The Executive Director of Africa Education Watch (Eduwatch), Kofi Asare, in response to the outcry of the West African Examinations Council (WAEC) over the increasing trend of impersonation in the schools’ exams, indicated that the lack of capacity on the part of the council to address ‘secondary examination fraud’ loopholes is the main cause of the current menace.
He explained that there are two sources of exam fraud: Primary (outside exam centre) which involves leakage of examination questions during printing and transportation to regions, districts and schools. And Secondary (exam centre) which involves exam room copying from foreign materials on paper or via WhatsApp platforms, arranged mass cheating with the support of supervisors, and impersonation.
“All sources have monetary value and constitute a business to teachers and other agents. WAEC has strengthened efforts to block the primary source by using BNI to supervise the printing and transporting of questions, hence, pushing all actors to the exam centre.
“The change in dimension requires external supervisors at every centre, whether with the use of BNI or WAEC supervisors. However, WAEC cannot deploy 775 supervisors to all 775 centres for all papers,” he said.
He added further that even if WAEC had the capacity, some external supervisors will be compromised, as has been the case, albeit a small number.
He therefore proffered the use of technology in the medium term by installing closed-circuit television (CCTV) cameras at centres during exams.
WAEC expresses worry over increasing impersonation cases recorded in schools WASSCE 2022
The West African Examinations Council (WAEC) has expressed worry over the number of impersonation cases thus far in the ongoing West African Senior School Certificate Examination (WASSCE) for Ghanaian school candidates only.
According to the examination body, the practice is very disturbing and unacceptable as the schools’ examination is individual schools based – which means that the management of schools is supposed to know and identify every candidate before entry into the examination hall.
WAEC stated that it has reported 23 suspected cases of impersonation in the ongoing West Africa Senior School Certificate Examination (WASSCE) to the Police, adding that such cases have been on the increase in this year’s examination because school authorities fail to identify those ‘unwanted’ individuals in the exam halls.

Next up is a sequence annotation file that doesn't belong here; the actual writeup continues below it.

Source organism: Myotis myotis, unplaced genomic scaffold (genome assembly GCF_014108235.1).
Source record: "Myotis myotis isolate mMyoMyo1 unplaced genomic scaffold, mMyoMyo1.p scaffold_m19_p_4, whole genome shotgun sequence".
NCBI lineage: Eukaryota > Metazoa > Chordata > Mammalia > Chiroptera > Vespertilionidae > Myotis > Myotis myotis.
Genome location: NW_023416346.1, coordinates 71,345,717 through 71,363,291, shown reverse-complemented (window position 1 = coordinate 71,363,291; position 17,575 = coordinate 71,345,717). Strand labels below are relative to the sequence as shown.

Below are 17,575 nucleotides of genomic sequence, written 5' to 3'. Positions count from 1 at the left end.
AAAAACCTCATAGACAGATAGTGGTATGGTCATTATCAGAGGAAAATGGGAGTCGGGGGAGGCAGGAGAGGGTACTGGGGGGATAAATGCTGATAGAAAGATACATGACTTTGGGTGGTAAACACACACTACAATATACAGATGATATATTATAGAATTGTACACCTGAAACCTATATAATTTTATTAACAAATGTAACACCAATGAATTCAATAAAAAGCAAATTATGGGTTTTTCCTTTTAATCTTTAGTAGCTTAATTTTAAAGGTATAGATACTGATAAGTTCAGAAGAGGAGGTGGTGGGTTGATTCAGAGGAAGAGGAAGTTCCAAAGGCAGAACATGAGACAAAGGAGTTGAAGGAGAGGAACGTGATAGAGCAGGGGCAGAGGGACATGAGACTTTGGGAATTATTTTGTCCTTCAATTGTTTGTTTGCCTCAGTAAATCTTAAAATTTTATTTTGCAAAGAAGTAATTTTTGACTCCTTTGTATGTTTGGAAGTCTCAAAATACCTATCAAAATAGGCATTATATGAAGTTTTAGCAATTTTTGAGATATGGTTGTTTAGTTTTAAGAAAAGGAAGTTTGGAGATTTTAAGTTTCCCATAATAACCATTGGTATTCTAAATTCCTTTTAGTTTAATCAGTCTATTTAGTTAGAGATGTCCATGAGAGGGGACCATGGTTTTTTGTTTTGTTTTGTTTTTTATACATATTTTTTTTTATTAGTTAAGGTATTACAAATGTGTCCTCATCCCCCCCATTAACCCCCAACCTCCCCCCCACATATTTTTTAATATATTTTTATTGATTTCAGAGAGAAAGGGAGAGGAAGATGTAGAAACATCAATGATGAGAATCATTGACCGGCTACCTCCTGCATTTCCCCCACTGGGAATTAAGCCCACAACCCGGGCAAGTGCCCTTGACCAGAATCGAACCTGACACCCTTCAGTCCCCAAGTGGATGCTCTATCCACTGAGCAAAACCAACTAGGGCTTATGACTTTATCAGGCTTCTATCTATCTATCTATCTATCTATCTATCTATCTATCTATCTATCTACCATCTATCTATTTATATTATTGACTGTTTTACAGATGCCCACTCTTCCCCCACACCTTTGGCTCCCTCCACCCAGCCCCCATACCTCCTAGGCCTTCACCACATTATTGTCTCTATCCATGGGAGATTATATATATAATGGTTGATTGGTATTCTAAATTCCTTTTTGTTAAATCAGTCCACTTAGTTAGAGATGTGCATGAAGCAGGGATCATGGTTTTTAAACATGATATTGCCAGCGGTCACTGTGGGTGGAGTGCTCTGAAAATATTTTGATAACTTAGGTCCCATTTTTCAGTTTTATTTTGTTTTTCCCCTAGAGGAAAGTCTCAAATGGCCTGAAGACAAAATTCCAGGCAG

The schools involved in this practice included Prince Boateng SHS – Nsawam, with 15 incidents; Vicar Trust SHS – Kasoa, with three cases; St. John SHS – Asante Bekwai, with two cases; while Winners SHS – Nkawkaw, Sunyani Business College, and Mococo SHS – Nkawkaw all recorded an incident each.
Head of Public Affairs, Agnes Teye -Cudjoe, urged school authorities not to condone these malpractices, but help the council to fish out any impersonators even before they are allowed into the examination room.
She added that there are several syndicated cheating cases in schools where teachers extort money from candidates and provide answers to them in the examination halls.
“The practice involves the collection of monies from candidates by teachers, and execution of pre-arranged plans by these same persons who assist candidates to cheat by solving questions and distributing photocopied/printed solutions to the candidates,” she said.
Furthermore, she stated that the council has also noticed a trend of some persons snapping some papers during the examination and forwarding same to some Telegram channels for solutions to them.
She explained that, for instance, Graphic Design Paper two was tracked to Sandema SHS, Upper East Region, and the candidate has been arrested and processed for court. Additionally, the ‘Management in Living’ paper was also tracked to Catabb SHS, Kumasi, where investigations are ongoing to arrest the perpetrator.
On the Smuggling of mobile phones into the examination halls by the candidate and some invigilators, Mrs. Teye-Cudjoe said during Government 2 and 1 paper, an invigilator was caught with a mobile phone assisting a candidate at Ideal College, Kasoa.
She mentioned that there is a scheme where candidates pay money to teachers/school authorities to induce supervisors and invigilators to compromise and predetermined arrangements to have subject tutors solve questions and distribute answers in various forms to candidates.